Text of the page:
I fell asleep in a lift today – it would not have been so bad were I not a) claustrophobic b) in a conversation at the time regarding a creative project. 

I have brought a mobile charger (Berocca), a car charger (Coffee) and plugged into the computer (Sugar). But all I know is that I’m only a 5am Peppa Pig Party away from crashing and was so disoriented yesterday I used an emoticon 😭.

  One pig, 15 apps, 12 ribs in sauce

I’m positively looking forward to my next withering put down by teen boy Didsbury Son; at least he doesn’t need milk or picking up.   

 I was so tired yesterday I tried moving his helmet so I could tell them he’d gone to Doggy Heaven. 

Sweet Home Alabama: Do they have a Cafe Nero?

I am sitting at the back of a hot room listening to a man who looks like a refugee from a Lynyrd Skynyrd video. He is telling us about how he is a creative whose job title can’t be defined. How very very creative, his lack of definition is not endearing. I can think of a four-letter word beginning and ending in T but one that is not a pallendrome. This is the first time I’ve been able to drift into a few thoughts for a few weeks. So here comes the splurge.

I have several days in a guilded City delivering something mediaish and exciting. It’s my spring job; annual, stressful in the most exciting way and as with 99% of the careers I have had – does not mix with babies and is a lovely niche.

Normally a few days working away is something I would grasp chirpily, feigning sadness at being able to go to the bathroom without holding at least one child, grimacing at the thought of not being woken by tiny fingers up my nose – you know , the usual. But this time, nothing. Something sinister has happened. Another platitude has reared it’s cliched head like a toy with a primary colour.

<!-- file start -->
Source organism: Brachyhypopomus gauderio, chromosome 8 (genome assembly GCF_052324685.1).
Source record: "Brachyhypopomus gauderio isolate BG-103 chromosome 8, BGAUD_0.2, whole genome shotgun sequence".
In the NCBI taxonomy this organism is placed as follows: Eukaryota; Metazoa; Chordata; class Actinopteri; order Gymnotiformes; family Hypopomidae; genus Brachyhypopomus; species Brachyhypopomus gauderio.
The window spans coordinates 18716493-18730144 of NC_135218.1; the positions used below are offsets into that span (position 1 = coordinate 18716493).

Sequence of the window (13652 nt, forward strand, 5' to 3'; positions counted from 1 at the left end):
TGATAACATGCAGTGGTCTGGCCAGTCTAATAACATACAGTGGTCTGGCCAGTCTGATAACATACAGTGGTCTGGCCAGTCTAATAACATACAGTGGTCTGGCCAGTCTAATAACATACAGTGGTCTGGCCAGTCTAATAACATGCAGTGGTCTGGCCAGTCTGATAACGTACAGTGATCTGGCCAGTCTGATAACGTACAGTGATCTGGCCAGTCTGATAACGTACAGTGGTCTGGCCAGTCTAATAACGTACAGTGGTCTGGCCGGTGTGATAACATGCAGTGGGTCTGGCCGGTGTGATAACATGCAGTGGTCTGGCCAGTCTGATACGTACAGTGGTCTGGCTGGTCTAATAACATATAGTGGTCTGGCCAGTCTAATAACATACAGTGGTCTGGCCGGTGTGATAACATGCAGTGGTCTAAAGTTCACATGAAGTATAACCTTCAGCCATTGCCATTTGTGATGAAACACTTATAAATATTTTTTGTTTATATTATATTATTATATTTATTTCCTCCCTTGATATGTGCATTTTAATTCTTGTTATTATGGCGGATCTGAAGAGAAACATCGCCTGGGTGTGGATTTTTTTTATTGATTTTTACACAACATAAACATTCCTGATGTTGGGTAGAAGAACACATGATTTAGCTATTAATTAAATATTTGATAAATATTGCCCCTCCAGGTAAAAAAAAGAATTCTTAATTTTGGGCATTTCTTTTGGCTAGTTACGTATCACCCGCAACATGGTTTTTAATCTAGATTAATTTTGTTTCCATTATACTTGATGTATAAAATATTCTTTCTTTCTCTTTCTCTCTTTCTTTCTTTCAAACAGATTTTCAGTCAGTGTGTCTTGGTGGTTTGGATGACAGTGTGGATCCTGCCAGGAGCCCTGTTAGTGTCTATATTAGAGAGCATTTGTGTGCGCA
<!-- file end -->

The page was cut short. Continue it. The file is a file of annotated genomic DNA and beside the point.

When I kissed the children before they left for school and childminder I filled up as though this were some important cup match and they were my team running out to play.
As Didsbury Son mooched down to the bus stop, pitch oscillating and mood following, I had to fight the urge to follow. When my boddlers left I waved them off, turning to the JP Morgan of Catnip for solace as they disappeared by bus and people carrier.

For the umpteenth time this year I surveyed the scene and wondered when all this became mine. Children, plastic weightless and all pervading mess, creaking knees and a cup way more than half full, but probably containing cat food, a toy and baby spit.

Now if I was writing an American dad’s blog I could say they weren’t mine, just loaned from God or Colnel Sanders. If I was not in Didsbury, I could have gone inside, packed and gone to work.

But

I am a Didsbury Dad so I took the only possible route. Coffee at Didsbury Deli, a peruse of The Guardian, a quick discussion about Nido’s new incarnation and then I got blocked in by some rude mother in a people carrier who thinks the school run is Tron.

Silly hat day will be a few days late